Nouveau Treasure Trove at Winter Gardens

I will always remember Vernon Homepage’s shoe shop which sold fabulous expensive shoes in a ‘posh’ shop next to the Winter Gardens entrance on St Johns Square. Little did I know as a young woman the treasure that was beneath the false wall coverings. When the refurbishment of the vaulted entrance to the Empress Ballroom was completed in early March and the Theatre Bar opened I was excited to see the Neatby tiled panels but was unprepared for the beauty of what I found; nine ornate panels which date back to just before the turn of twentieth century .

The stunning art nouveau panels feature a range of ladies in exotic costumes set in groups of two on either side of the dining area. The 15 known names of the panels –originally a set of 28 – are those of semi-precious stones, birds and butterflies and were created on commission by Doulton, now Royal Doulton, and designed by their leading artist William James Neatby.

The arts and crafts ceramic sculptor and artist W. J. Neatby, a native of the town of Barnsley, is best known for his designs of the tiles in the Harrods Food Hall though his work is fairly widespread, as decorative tilework and architectural sculpture in terra cotta for Doultons, with whom he had a long association, as well as designs in metalwork, enamelling, painted murals stained glass and furniture.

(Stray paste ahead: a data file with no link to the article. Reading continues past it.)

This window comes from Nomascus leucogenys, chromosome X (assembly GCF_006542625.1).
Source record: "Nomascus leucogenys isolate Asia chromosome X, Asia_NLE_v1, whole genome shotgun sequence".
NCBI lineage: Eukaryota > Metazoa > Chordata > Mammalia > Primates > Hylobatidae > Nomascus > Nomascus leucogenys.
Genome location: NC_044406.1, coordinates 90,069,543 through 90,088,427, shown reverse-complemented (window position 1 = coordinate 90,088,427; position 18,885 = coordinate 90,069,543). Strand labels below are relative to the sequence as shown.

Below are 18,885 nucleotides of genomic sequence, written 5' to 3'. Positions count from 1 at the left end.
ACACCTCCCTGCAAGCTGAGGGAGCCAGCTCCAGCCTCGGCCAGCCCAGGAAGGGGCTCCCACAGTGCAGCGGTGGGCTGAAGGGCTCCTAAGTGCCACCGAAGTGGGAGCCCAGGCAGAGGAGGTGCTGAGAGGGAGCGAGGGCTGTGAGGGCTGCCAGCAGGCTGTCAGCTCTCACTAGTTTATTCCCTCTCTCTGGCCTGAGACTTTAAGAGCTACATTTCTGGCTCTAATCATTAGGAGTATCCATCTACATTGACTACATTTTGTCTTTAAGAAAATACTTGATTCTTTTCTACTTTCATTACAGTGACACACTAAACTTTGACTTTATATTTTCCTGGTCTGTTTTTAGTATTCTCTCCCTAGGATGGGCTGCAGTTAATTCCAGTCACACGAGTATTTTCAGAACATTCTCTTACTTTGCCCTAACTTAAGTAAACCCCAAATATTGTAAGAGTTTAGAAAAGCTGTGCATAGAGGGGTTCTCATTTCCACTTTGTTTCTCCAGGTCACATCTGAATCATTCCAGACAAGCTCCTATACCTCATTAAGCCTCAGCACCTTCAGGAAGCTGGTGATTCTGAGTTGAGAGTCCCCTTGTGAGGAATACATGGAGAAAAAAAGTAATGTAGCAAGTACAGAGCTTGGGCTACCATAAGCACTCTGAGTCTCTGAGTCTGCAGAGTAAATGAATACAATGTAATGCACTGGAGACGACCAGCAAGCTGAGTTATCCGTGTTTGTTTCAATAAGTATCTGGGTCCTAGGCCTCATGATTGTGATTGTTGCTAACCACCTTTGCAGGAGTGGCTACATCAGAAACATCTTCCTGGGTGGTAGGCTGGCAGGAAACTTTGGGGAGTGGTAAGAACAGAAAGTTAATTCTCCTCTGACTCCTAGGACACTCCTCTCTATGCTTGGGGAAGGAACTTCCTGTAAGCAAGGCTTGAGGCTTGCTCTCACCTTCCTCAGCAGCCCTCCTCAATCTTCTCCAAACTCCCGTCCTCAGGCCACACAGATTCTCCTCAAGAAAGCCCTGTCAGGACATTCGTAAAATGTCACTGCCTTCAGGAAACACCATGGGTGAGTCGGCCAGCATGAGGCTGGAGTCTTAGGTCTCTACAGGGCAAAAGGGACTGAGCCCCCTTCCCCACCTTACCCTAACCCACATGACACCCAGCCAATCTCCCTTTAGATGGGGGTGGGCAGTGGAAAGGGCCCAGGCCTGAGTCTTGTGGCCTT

In London, besides his work for Harrods, Orchard House on Great Smith Street/Abbey Orchard Street features a terra cotta frieze of peacocks and apple trees by Neatby.

The beautiful panels in the Theatre Bar were originally surrounded by multi-coloured tiles and the vaulted ceiling was said to have featured varied designs in rich and harmonious colours, featuring mermaids, seaweed and fishes. The increased footfall of the present Opera House, built in 1938-39, necessitated the removal of panels at the rear of the hall and then the vaulted ceiling was removed to create offices on the first floor. Now only 12 of the original 28 panels survive.

For many years, 11 of the panels could be seen in Brown & Mallalieu’s car showroom but thankfully they were carefully covered over in 1972 when the premises became the shoe shop. As only nine panels are currently on show, I did ask the staff if I could go in to the kitchen to search for the missing two but, alas, they politely refused.

If you are out and about in Blackpool town centre, or at the Winter Gardens for a show this summer, drop in to the Theatre Bar and see these beautiful panels, another gem in the crown of a fabulous building.

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  • Show Comments (1)

  • Andrea Fletcher

    So glad to see these uncovered at last. My dad worked for Brown & Mallalieu’s so I knew they had been covered over – my mum told me how special they were whenever we went in the shoe shop. How lovely that Blackpool is beginning to pay some attention to its beautiful past….but what a shame so much has been truly lost.

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